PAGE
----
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Let $\{a_n\}$ be a bounded sequence. Prove that if every convergent subsequence of $\{a_n\}$ has limit $L$, then $\lim_{n\rightarrow\infty}a_n = L$.

I know that if the sequence has a limit, it must be $L$, because the limit must equal the limit of the subsequence. But how can I prove the sequence has a limit?

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4  
Suppose $(a_n)$ does not converge to $L$. What can you then say? –  David Mitra Jun 9 '13 at 15:05
    
For some $\epsilon$, for any $N$ there exists $n>N$ such that $|a_n-L|>\epsilon$. So I can find a subsequence $b_1,b_2,\ldots$ such that $|b_i-L|>\epsilon$ for all $i$. But this is still not a contradiction, since $b_i$ might not be convergent... –  Paul S. Jun 9 '13 at 15:17
    
Oh, but $b_i$ is a bounded sequence, so I can find a convergent subsequence $c_i$ of it (by Bolzano-Weierstrass). This subsequence $c_i$ cannot have limit $L$, a contradiction! –  Paul S. Jun 9 '13 at 15:19
    
Please ignore my previous (now deleted) comment. –  David Mitra Jun 9 '13 at 15:23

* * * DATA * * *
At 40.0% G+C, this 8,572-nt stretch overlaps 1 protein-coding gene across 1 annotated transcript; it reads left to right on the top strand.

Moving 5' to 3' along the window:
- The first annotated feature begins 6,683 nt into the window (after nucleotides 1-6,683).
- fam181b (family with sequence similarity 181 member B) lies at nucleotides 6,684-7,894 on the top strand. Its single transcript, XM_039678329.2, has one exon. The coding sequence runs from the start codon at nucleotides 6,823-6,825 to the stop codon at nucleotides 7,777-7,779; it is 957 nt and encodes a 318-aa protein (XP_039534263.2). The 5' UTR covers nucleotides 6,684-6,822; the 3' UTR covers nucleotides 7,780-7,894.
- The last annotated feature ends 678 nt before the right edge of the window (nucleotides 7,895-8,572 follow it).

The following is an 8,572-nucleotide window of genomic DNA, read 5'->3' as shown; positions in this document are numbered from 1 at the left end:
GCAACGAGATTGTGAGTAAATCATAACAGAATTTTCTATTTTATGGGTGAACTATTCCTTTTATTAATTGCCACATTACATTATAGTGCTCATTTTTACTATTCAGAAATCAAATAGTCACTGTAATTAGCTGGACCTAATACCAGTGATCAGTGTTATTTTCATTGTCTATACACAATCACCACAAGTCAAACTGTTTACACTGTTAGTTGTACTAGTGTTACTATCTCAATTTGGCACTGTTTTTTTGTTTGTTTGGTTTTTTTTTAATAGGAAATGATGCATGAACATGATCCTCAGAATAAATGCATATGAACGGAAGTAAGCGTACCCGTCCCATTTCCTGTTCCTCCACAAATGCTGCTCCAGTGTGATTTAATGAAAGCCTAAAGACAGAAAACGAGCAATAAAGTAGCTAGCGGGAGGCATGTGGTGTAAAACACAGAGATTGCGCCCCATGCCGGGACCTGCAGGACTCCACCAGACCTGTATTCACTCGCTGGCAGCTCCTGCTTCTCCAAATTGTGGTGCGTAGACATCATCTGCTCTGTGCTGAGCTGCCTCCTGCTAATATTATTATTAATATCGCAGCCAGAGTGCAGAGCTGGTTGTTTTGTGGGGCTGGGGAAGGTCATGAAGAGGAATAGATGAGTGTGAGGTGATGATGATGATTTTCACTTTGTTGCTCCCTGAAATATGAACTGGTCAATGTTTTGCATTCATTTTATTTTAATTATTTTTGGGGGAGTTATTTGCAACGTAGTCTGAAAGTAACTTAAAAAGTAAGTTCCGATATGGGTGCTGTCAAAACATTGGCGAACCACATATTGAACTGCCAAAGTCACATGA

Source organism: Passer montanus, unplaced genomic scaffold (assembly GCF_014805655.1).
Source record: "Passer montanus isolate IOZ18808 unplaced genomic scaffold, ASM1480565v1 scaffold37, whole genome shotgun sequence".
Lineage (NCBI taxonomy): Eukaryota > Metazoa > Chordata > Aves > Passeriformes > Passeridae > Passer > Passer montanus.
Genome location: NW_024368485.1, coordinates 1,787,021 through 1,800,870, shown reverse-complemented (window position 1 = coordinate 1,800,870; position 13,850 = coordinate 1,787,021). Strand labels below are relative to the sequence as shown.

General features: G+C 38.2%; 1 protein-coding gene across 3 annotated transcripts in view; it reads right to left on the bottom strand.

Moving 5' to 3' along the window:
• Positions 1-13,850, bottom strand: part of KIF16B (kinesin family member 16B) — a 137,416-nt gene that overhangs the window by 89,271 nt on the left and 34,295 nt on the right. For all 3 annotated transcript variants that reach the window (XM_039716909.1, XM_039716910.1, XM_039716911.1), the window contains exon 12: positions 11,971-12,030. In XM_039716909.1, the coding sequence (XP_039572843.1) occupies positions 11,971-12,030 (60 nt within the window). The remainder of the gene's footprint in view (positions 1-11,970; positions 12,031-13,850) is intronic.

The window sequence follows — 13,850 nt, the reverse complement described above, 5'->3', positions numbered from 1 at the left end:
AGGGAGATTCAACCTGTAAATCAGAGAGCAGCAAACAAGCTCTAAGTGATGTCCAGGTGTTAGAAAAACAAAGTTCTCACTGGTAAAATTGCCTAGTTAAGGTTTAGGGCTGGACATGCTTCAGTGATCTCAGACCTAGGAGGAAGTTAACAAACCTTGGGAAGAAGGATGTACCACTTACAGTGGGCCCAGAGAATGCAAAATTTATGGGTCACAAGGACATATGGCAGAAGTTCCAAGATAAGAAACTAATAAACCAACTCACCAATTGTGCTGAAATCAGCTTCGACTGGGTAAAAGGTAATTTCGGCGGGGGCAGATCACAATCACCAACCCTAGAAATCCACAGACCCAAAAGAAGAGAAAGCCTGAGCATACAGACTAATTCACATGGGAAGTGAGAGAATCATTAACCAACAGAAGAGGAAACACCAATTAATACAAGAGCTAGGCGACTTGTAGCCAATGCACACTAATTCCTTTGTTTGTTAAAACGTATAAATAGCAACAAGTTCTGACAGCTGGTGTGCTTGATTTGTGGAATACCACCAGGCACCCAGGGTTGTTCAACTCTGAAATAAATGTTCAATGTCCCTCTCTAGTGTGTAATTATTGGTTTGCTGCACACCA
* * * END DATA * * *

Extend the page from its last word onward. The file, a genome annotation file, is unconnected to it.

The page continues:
2 Answers 2

up vote 1 down vote accepted

Suppose $(a_i)$ does not converge to $L$. Then for some $\epsilon$, for any $N$ there exists $n>N$ such that $|a_n-L|>\epsilon$. So I can find a subsequence $b_1,b_2,\ldots$ such that $|b_i-L|>\epsilon$ for all $i$. Since $(b_i)$ is bounded, by Bolzano-Weierstrass I can find a convergent subsequence $(c_i)$ of it. Clearly $(c_i)$ cannot have limit $L$, a contradiction.

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Let $(x_n)$ be a sequence in a compact metric space $(M, d)$. Then the followings are equivalent:

  1. $(x_n)$ converges to $L$
  2. Every convergent subsequence of $(x_n)$ has limit $L$
  3. Every subsequence of $(x_n)$ has a further subseqeuence converging to $L$.

Proof.

  • $1 \Longrightarrow 2$ : Clear.
  • $2 \Longrightarrow 3$ : Let $(x_{n_k})$ be an arbitrary subsequence of $(x_n)$. Since $M$ is compact, it is sequentially compact and $(x_{n_k})$ has a convergent subsequence. Then its limit must be $L$ by the assumptions.
  • $3 \Longrightarrow 1$ : We prove the contraposition. Assume $x_{n}$ does not converge to $L$. Then there exists $\epsilon > 0$ such that infinitely many terms of $x_n$ satisfy $d(x_n, L) \geq \epsilon$. We collect such terms and enumerate then to obtain a subsequence $(x_{n_k})$. Then it is clear that no subsequence of $(x_{n_k})$ can converge to $L$.

We remark that the equivalence $1 \Longleftrightarrow 3$ holds for any metric space $M$. This can be used to prove that a certain topological is not metrizable.

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